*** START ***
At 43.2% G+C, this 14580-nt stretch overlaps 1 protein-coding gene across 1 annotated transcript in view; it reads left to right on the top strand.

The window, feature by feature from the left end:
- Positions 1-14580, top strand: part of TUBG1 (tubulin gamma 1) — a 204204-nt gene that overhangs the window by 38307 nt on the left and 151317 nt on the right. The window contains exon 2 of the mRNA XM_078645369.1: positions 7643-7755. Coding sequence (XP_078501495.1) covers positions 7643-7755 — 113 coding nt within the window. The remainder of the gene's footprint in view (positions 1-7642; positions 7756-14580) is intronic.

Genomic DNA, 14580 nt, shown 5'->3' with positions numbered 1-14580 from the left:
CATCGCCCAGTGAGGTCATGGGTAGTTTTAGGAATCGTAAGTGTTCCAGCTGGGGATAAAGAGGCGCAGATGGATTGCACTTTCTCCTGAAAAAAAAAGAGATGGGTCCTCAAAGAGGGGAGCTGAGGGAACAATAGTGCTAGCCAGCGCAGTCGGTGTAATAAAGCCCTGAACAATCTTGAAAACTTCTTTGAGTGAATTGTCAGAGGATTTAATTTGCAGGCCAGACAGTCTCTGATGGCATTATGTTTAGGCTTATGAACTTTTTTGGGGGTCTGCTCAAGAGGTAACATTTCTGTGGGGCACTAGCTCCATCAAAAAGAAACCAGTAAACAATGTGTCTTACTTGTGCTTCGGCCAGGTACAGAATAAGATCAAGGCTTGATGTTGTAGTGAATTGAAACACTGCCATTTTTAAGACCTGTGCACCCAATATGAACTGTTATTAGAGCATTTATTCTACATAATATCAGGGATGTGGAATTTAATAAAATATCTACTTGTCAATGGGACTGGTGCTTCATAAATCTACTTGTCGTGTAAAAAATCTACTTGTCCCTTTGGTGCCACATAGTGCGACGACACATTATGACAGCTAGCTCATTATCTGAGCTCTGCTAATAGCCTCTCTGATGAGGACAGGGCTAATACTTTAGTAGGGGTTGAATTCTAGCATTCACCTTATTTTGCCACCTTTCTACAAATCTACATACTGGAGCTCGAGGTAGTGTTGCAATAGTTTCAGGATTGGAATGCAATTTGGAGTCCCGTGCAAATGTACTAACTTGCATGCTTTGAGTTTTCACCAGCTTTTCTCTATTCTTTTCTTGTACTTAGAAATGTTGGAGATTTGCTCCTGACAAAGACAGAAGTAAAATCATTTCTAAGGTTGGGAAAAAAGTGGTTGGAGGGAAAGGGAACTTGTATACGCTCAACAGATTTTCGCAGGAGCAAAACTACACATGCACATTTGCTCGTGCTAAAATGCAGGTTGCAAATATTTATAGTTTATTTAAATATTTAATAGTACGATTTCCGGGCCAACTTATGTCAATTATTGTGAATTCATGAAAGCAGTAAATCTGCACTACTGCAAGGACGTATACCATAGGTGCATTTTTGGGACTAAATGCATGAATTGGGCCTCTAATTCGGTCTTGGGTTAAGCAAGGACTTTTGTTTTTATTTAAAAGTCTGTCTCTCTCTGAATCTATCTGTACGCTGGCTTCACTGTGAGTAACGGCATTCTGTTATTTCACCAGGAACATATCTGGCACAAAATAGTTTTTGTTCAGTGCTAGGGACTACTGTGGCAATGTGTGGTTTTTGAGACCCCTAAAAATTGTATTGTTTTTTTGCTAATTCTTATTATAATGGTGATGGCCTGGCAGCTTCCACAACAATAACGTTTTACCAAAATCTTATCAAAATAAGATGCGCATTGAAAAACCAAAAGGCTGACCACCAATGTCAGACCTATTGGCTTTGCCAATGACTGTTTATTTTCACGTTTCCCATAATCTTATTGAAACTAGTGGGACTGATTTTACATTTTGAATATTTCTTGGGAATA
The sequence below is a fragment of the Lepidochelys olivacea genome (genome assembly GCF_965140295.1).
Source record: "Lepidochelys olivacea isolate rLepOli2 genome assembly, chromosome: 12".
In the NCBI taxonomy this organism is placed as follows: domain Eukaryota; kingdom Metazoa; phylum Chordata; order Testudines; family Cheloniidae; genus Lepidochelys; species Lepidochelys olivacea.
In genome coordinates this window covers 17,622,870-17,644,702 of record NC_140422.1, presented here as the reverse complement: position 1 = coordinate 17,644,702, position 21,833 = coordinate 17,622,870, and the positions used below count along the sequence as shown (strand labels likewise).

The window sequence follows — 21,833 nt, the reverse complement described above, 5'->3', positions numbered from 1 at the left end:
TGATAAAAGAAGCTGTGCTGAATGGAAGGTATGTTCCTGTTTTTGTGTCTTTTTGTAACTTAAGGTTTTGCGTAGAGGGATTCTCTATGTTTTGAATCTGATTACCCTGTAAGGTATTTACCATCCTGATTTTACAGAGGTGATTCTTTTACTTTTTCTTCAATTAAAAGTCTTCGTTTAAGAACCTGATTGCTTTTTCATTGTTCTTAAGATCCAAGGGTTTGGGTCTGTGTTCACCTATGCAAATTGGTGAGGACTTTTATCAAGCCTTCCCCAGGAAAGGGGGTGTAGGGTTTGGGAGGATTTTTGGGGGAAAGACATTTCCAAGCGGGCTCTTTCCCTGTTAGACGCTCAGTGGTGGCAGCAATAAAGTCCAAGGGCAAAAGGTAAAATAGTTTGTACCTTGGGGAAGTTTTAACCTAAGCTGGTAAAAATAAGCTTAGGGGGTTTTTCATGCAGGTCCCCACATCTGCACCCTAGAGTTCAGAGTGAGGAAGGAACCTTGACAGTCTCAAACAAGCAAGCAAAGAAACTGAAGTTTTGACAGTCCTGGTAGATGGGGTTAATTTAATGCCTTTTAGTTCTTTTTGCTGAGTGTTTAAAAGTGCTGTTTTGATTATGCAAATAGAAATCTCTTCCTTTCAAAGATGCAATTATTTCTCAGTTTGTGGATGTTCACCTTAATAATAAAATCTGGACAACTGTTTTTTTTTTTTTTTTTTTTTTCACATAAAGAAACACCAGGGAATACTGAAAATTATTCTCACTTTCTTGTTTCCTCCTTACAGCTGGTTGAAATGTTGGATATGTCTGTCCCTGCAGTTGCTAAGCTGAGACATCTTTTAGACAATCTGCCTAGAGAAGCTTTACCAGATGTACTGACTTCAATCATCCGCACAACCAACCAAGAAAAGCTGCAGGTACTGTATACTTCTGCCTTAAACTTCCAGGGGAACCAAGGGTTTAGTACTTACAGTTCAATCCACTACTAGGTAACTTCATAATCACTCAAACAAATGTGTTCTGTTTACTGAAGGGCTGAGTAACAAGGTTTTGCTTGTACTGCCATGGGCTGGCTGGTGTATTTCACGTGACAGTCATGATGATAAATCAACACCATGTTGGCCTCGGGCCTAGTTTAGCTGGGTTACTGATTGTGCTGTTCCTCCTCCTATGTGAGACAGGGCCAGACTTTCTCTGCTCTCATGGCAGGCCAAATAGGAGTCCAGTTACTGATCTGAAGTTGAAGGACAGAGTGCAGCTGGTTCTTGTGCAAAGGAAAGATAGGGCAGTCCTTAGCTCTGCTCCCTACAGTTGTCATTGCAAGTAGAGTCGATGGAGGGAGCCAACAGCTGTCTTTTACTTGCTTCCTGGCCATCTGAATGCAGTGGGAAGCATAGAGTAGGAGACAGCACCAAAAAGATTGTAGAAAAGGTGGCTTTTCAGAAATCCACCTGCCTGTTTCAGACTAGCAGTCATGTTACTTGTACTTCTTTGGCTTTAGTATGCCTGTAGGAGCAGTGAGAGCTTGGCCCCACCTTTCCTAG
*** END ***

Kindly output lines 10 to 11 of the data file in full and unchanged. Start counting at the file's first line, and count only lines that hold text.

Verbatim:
The window sequence follows — 21,833 nt, the reverse complement described above, 5'->3', positions numbered from 1 at the left end:
TGATAAAAGAAGCTGTGCTGAATGGAAGGTATGTTCCTGTTTTTGTGTCTTTTTGTAACTTAAGGTTTTGCGTAGAGGGATTCTCTATGTTTTGAATCTGATTACCCTGTAAGGTATTTACCATCCTGATTTTACAGAGGTGATTCTTTTACTTTTTCTTCAATTAAAAGTCTTCGTTTAAGAACCTGATTGCTTTTTCATTGTTCTTAAGATCCAAGGGTTTGGGTCTGTGTTCACCTATGCAAATTGGTGAGGACTTTTATCAAGCCTTCCCCAGGAAAGGGGGTGTAGGGTTTGGGAGGATTTTTGGGGGAAAGACATTTCCAAGCGGGCTCTTTCCCTGTTAGACGCTCAGTGGTGGCAGCAATAAAGTCCAAGGGCAAAAGGTAAAATAGTTTGTACCTTGGGGAAGTTTTAACCTAAGCTGGTAAAAATAAGCTTAGGGGGTTTTTCATGCAGGTCCCCACATCTGCACCCTAGAGTTCAGAGTGAGGAAGGAACCTTGACAGTCTCAAACAAGCAAGCAAAGAAACTGAAGTTTTGACAGTCCTGGTAGATGGGGTTAATTTAATGCCTTTTAGTTCTTTTTGCTGAGTGTTTAAAAGTGCTGTTTTGATTATGCAAATAGAAATCTCTTCCTTTCAAAGATGCAATTATTTCTCAGTTTGTGGATGTTCACCTTAATAATAAAATCTGGACAACTGTTTTTTTTTTTTTTTTTTTTTTCACATAAAGAAACACCAGGGAATACTGAAAATTATTCTCACTTTCTTGTTTCCTCCTTACAGCTGGTTGAAATGTTGGATATGTCTGTCCCTGCAGTTGCTAAGCTGAGACATCTTTTAGACAATCTGCCTAGAGAAGCTTTACCAGATGTACTGACTTCAATCATCCGCACAACCAACCAAGAAAAGCTGCAGGTACTGTATACTTCTGCCTTAAACTTCCAGGGGAACCAAGGGTTTAGTACTTACAGTTCAATCCACTACTAGGTAACTTCATAATCACTCAAACAAATGTGTTCTGTTTACTGAAGGGCTGAGTAACAAGGTTTTGCTTGTACTGCCATGGGCTGGCTGGTGTATTTCACGTGACAGTCATGATGATAAATCAACACCATGTTGGCCTCGGGCCTAGTTTAGCTGGGTTACTGATTGTGCTGTTCCTCCTCCTATGTGAGACAGGGCCAGACTTTCTCTGCTCTCATGGCAGGCCAAATAGGAGTCCAGTTACTGATCTGAAGTTGAAGGACAGAGTGCAGCTGGTTCTTGTGCAAAGGAAAGATAGGGCAGTCCTTAGCTCTGCTCCCTACAGTTGTCATTGCAAGTAGAGTCGATGGAGGGAGCCAACAGCTGTCTTTTACTTGCTTCCTGGCCATCTGAATGCAGTGGGAAGCATAGAGTAGGAGACAGCACCAAAAAGATTGTAGAAAAGGTGGCTTTTCAGAAATCCACCTGCCTGTTTCAGACTAGCAGTCATGTTACTTGTACTTCTTTGGCTTTAGTATGCCTGTAGGAGCAGTGAGAGCTTGGCCCCACCTTTCCTAG